Does Social Pain Really Work for Customer Retention?

We’re taught that positivity breeds positivity. “Believe in yourself” wouldn’t be a popular saying if people thought that negativity leads to success.

But negative emotions can also drive people to positive actions. In many cases, negative emotions can be more powerful motivators than happiness and love.

That’s only, however, if they’re used correctly. Overdo it, and you can leave your customers feeling angry, dejected, and ready to leave a nasty review of your business.

Here are some tactics for using the psychology of social pain to keep your customers onboard.

When confronted with feelings of social pain, people act to escape them. They change their behavior, they change their beliefs, they do whatever they need to do to alleviate the social pain.

This type of psychology can be another tool in the toolbox of the growth marketer—if you know where to draw the line.

How to use social pain in the right way

If you’ve ever had a great motivator in your life, whether it was a parent, teacher, a coach or a drill sergeant, then you know that a little negative reinforcement can go a long way. A stern warning, a firm reminder—these are very effective tools when they’re used properly.

When used improperly, they’re the tools of a bully. Imagine walking to school and being picked on by a bigger kid at the same spot, at the same time, every day. The bully is using negative reinforcement too, but not for your benefit—for his.

The difference between these two figures, the motivator and the bully, is the difference between using social pain correctly and using it incorrectly.

Products can use a kind of social pain in a productive way, to bring people to outcomes that are ultimately positive for them. But when/if your product actively bullies users into buying, signing up, or sticking around, then you’re manipulating users in a way that’s wrong, and ultimately, ineffective.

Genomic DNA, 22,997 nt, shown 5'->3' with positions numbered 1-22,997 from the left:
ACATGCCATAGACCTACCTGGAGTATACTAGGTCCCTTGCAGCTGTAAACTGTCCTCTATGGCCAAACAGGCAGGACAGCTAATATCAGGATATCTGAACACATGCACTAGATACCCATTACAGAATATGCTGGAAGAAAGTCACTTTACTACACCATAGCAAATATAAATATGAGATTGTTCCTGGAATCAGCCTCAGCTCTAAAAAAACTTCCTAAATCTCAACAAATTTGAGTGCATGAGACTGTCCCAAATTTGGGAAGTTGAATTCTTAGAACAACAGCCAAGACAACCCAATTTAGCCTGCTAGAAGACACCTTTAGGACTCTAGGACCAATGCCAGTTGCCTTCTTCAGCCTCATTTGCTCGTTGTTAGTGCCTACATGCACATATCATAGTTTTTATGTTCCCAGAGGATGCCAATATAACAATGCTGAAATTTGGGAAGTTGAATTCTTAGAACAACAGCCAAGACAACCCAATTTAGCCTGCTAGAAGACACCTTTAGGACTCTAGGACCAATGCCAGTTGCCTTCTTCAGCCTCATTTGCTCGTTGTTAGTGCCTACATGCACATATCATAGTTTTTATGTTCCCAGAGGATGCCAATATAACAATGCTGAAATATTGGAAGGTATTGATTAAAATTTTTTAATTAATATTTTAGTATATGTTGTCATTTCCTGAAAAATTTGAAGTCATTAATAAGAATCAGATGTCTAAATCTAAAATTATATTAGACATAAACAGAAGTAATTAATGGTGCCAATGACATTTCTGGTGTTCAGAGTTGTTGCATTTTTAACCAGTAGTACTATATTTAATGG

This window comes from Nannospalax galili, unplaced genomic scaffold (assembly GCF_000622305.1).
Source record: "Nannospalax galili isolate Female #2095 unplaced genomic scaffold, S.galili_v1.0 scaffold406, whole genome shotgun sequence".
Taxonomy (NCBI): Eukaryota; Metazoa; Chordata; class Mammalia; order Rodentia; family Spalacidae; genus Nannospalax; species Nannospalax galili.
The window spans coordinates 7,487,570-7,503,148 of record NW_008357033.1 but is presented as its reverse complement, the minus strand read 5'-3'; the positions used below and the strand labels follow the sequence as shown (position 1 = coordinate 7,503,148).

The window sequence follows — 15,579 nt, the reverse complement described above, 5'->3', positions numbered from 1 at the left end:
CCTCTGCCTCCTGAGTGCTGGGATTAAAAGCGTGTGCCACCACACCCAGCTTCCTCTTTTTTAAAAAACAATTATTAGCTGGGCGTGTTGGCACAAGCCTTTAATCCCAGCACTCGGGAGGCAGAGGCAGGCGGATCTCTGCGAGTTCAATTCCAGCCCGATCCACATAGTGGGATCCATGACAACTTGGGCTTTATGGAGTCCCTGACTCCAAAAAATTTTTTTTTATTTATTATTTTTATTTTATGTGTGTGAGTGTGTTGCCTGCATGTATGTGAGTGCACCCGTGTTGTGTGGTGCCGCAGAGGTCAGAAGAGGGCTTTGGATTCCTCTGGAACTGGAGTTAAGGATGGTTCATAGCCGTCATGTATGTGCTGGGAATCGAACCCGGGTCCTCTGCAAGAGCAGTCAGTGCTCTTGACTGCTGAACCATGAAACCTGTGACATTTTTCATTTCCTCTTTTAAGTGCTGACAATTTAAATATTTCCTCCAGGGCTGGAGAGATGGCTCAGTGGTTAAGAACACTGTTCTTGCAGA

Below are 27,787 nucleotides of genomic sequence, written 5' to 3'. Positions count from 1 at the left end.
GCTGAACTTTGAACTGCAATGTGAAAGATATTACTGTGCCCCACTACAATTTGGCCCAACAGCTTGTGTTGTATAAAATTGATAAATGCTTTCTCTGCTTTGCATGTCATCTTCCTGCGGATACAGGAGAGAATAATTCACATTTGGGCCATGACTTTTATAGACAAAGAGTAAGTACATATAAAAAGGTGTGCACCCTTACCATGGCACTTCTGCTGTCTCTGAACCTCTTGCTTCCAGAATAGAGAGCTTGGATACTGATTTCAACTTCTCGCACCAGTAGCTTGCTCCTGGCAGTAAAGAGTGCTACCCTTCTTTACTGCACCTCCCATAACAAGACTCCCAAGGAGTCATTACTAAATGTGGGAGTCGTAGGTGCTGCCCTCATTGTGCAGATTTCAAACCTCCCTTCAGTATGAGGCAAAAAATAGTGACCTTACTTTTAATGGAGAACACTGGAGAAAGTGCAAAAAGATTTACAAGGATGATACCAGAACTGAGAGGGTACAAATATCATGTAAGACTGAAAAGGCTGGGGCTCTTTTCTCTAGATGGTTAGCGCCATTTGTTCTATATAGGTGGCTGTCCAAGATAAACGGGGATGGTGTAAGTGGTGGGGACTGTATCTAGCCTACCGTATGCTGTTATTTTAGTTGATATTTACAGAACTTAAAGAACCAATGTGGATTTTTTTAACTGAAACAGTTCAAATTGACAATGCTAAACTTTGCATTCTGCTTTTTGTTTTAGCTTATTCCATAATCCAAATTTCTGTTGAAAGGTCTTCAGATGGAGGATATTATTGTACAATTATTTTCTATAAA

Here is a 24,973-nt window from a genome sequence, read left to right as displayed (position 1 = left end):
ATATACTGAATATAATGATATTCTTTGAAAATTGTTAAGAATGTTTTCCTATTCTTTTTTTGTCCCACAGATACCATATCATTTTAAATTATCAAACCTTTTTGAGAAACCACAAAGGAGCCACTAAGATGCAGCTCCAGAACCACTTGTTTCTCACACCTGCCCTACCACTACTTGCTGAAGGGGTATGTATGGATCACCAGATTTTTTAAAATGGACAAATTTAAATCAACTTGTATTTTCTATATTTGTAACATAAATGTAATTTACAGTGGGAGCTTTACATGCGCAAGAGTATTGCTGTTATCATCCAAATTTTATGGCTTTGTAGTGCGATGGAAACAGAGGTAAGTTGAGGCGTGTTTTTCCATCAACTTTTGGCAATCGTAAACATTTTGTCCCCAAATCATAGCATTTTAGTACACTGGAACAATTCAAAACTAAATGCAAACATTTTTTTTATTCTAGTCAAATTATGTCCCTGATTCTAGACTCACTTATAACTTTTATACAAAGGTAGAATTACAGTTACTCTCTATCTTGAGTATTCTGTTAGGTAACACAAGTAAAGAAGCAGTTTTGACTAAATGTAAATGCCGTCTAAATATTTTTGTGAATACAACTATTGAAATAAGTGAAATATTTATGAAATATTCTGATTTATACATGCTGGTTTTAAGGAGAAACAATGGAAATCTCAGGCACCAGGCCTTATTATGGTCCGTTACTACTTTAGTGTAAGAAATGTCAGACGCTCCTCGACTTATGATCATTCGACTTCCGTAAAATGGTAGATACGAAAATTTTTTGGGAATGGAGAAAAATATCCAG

There’s a word for products that use subtle yet manipulative tricks to get people to buy, sign up for, and do things they otherwise wouldn’t: dark patterns. Here’s an example of one from the online retailer Asos.

When you sign up for an account on their site, it’s extremely easy. They integrate with various social networks, so you can create an account with one click of your mouse. Awesome!

When you try to cancel your account, on the other hand, Asos puts you through the wringer. They ask for your:

It’s a purposelessly complicated process designed solely to stop you from going through with canceling your account, i.e. doing what you want to do.

In the UX world, this is called a roach motel—it’s easy to enter, but hard to get out. It’s the kind of manipulative method that can maybe produce short-term results but will sink your business in the long run.

The delayed effect of dark patterns

The prevalence of manipulative UX speaks to one simple fact: it often seems like it’s working. This, coincidentally, is also why bullying is still a problem!

It only seems like it’s working because dark patterns have a delayed effect on your overall customer base. While you’re annoying one group of customers, you’re bringing on new customers at the same time, which balances out the overall ratio.

When you inflict pain on your users, some of those users are going to tell the world about it!

The pain you’re inflicting on your users is being masked by the constant arrival of fresh users. Temporarily, that is, because eventually the scale tips. Over time, the amount of angry customers will grow and grow until the new customers you’re bringing on can’t balance them out anymore.

It looks like this: even while your number of total active users is growing (due to new customers coming on), your user satisfaction is plummeting.

It takes a while for your usage numbers to catch up with the customer experience you’re creating, but it always does.

And the end result is that you don’t realize that you’ve been losing your customers because of your manipulative design until it’s too late.

Today, however, consumers have many options for the kinds of products they use. If they don’t like their email A/B testing tool, they can pick from one of the other 20 that are out there—if it’s Snapchat they don’t like, they can switch to Instagram Stories—and so on.

There’s more and more choice out there every day, which means that bad behavior is tolerated less and less.

At the same time, a little bit of social pain psychology, when applied at just the right time and place, can be a powerful motivating force.

Three productive way to use social pain for customer retention

#1. At the end of an email campaign